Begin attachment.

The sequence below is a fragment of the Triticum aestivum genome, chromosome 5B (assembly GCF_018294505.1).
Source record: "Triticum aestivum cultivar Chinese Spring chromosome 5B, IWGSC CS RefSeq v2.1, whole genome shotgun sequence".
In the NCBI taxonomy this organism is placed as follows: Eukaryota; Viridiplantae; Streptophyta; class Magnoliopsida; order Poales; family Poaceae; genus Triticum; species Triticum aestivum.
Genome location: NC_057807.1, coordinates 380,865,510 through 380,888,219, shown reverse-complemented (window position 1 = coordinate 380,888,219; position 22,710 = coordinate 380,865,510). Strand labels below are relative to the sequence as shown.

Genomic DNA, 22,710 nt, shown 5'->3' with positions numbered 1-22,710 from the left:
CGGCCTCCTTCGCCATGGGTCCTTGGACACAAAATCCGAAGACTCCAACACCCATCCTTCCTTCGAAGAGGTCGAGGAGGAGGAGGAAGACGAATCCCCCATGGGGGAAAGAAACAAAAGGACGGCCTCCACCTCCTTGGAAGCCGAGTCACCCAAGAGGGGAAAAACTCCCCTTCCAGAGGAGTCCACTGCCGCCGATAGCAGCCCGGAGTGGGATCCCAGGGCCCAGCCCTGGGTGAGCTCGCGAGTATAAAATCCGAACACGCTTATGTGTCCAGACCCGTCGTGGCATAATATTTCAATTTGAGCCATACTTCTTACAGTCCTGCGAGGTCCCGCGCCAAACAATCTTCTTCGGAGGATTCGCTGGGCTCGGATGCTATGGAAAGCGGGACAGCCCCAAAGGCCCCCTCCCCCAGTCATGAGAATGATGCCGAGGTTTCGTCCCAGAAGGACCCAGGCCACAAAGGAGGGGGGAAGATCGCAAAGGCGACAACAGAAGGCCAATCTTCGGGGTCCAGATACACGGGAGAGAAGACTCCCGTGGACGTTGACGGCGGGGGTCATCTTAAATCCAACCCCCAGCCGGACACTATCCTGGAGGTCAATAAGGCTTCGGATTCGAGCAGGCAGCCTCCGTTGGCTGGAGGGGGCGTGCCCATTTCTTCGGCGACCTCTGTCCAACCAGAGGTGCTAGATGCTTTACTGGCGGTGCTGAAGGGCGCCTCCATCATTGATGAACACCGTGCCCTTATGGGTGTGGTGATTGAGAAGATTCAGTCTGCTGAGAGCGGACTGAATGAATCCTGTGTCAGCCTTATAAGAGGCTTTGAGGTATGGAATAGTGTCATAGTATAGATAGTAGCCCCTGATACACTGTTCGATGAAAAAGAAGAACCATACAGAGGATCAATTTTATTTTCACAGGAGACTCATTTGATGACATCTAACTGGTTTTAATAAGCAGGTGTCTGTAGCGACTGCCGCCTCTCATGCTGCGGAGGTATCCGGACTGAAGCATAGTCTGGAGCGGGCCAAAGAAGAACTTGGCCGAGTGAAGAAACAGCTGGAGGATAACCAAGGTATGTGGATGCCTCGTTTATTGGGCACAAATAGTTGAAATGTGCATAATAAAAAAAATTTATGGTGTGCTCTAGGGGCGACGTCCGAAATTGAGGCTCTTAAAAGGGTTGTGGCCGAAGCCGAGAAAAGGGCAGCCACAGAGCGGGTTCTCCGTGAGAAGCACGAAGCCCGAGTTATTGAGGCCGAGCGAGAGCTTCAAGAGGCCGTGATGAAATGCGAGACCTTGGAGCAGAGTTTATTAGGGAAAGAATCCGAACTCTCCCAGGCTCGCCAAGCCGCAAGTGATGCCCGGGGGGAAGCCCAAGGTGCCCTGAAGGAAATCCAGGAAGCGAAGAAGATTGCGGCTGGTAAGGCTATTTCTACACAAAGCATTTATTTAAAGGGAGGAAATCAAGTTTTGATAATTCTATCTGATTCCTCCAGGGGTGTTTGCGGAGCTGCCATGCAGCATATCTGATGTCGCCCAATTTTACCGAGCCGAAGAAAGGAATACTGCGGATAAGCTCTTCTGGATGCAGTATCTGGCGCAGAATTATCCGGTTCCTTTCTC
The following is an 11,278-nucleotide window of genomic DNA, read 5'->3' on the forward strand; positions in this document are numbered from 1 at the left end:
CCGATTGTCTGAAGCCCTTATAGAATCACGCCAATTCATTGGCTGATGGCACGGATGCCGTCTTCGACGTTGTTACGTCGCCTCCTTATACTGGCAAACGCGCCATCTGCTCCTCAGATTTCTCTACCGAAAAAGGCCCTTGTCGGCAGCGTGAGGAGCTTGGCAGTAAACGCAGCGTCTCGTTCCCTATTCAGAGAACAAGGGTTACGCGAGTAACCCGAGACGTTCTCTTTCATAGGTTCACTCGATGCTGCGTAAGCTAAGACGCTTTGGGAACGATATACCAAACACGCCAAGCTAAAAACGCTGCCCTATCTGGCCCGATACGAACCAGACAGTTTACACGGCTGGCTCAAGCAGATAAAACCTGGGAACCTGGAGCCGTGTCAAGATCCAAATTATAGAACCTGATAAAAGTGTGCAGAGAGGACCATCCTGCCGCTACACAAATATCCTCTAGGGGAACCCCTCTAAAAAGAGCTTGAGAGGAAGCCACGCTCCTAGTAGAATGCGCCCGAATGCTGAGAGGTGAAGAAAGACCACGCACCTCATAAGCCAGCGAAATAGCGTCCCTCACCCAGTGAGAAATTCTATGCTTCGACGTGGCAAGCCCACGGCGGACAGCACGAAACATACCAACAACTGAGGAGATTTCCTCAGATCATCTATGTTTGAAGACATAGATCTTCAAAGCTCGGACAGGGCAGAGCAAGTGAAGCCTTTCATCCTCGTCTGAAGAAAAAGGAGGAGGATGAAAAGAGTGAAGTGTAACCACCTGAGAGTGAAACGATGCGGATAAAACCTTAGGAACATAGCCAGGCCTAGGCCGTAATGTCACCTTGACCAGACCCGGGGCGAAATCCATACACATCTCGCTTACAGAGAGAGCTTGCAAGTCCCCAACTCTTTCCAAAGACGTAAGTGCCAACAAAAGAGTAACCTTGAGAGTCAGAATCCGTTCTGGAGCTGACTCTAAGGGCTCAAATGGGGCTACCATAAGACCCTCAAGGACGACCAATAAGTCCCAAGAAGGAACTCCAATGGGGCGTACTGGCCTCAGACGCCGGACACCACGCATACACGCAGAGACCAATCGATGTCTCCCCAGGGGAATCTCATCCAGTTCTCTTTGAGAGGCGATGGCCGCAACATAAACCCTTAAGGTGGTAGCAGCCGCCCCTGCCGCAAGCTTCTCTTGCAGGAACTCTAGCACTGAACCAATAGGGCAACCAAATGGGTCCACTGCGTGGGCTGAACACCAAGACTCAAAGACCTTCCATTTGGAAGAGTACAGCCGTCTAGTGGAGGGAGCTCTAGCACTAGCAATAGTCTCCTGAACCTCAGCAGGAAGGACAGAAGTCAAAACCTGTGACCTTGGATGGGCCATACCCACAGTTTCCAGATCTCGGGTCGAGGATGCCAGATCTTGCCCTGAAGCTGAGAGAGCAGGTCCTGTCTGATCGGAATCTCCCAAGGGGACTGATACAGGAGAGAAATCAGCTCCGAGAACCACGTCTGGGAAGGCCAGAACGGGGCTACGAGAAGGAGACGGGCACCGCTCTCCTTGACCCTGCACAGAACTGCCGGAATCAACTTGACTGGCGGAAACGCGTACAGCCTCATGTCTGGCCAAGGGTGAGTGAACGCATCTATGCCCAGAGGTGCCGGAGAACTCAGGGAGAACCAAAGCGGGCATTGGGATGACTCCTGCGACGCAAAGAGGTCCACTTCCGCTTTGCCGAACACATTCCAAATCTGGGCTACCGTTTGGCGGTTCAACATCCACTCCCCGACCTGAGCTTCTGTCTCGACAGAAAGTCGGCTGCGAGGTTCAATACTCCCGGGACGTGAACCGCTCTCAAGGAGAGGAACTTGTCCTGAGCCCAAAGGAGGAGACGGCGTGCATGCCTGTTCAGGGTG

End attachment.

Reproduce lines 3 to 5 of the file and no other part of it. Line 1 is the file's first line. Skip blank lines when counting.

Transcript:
In the NCBI taxonomy this organism is placed as follows: Eukaryota; Viridiplantae; Streptophyta; class Magnoliopsida; order Poales; family Poaceae; genus Triticum; species Triticum aestivum.
Genome location: NC_057807.1, coordinates 380,865,510 through 380,888,219, shown reverse-complemented (window position 1 = coordinate 380,888,219; position 22,710 = coordinate 380,865,510). Strand labels below are relative to the sequence as shown.

Genomic DNA, 22,710 nt, shown 5'->3' with positions numbered 1-22,710 from the left: